Siamese Dream

I was on sensory overload.  We were walking through the Grand Palace complex and my brain was about to explode as it tried to take in the intricate details of the ostentatiously decorated buildings and temples. There were the grand pavilions, elaborate thrones, and the brightly painted murals.  It was all absolutely stunning and mind-boggling at the same time.

The Grand Palace Complex

Halls and Pavillions

 Yet another mural of the Ramayana epic

The place was crowded, overrun by selfie-stick wielding tourists, who were coming in by the bus load. They kept coming, multiplying as a constant stream of buses off-loaded its latest batch. We should have come when the palace opened to avoid the tour groups.

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Legs and shoulders had to be covered to enter the temples. Because we were wearing shorts (us being American and all) we had to rent clothes to cover our nether regions. Surprisingly flip flops were allowed. I guess naked toes are OK.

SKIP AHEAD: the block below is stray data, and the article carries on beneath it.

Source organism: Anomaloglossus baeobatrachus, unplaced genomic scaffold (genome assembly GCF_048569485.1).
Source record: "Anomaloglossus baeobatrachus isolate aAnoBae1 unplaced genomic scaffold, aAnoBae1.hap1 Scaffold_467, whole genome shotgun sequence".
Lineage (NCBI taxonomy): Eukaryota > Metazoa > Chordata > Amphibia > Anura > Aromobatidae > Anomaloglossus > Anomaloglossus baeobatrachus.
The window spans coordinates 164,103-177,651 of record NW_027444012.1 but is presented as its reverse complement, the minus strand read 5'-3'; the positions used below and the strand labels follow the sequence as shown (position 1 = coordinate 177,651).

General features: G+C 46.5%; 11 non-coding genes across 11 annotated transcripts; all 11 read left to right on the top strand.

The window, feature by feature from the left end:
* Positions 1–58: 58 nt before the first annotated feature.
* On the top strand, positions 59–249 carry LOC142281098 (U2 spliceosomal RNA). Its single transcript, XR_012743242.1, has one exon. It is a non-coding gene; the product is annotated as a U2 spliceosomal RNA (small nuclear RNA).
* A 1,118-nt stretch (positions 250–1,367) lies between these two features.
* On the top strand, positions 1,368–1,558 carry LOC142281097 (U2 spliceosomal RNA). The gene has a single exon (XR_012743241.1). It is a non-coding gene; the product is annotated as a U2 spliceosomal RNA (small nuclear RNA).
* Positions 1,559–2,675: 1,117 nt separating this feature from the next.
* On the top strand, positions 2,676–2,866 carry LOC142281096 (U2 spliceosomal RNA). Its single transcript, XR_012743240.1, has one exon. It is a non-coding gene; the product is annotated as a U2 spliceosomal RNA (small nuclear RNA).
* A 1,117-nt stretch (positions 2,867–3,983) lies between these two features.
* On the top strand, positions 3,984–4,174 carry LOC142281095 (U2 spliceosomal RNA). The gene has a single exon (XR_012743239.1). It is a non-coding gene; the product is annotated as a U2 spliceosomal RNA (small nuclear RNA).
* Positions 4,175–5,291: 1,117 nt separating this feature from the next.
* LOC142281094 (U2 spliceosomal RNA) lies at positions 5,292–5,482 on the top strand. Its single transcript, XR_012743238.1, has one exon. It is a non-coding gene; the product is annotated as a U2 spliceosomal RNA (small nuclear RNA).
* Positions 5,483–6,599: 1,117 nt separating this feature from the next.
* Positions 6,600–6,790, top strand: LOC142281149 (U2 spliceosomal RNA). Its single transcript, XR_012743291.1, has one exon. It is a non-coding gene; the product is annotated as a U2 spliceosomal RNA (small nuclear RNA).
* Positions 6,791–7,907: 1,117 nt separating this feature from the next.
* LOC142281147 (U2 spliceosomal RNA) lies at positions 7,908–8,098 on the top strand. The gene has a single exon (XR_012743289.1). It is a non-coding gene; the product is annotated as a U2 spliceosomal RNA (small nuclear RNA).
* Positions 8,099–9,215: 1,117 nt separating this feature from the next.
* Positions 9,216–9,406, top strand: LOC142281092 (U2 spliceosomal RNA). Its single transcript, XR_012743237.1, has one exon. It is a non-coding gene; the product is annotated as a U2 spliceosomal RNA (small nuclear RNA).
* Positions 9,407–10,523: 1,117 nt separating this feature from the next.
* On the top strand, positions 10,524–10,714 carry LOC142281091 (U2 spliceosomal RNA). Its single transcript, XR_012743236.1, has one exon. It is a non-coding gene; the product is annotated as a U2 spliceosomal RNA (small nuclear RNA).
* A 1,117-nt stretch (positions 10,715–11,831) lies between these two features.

We spent a good part of the day exploring the complex. We entered the sacred Wat Phra Keow (Temple of the Emerald Buddha) where no pictures were allowed inside.

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Wat Phra Keow Exterior

We were dazzled by the glimmering facades and gold roof tops, elaborate ceramic mosaic designs, and shiny “bejeweled” demon figures.  It was as impressive up close as from afar.

Facades and Gold Roof

Intricate mosaic designs

Bejeweled Demon Figurines

The setting was in stark contrast to the humble offerings to Buddha.

We returned our rented pants and skirt and left the complex and the crowds, heat and hunger finally overtaking us.

At night we decided to check out Khao San road, a tourist mecca where people come to have a good time. It’s loud and tacky with neon lights flashing and music blaring from every bar.  Ladyboys, bucket drinks, laughing gas, tattoos and greasy pad thai were all up for the offering as we walked down the street.  We had overpriced drinks at the Roof Bar and listened to a pretty good band playing old cover songs. It was fun and a little crazy.

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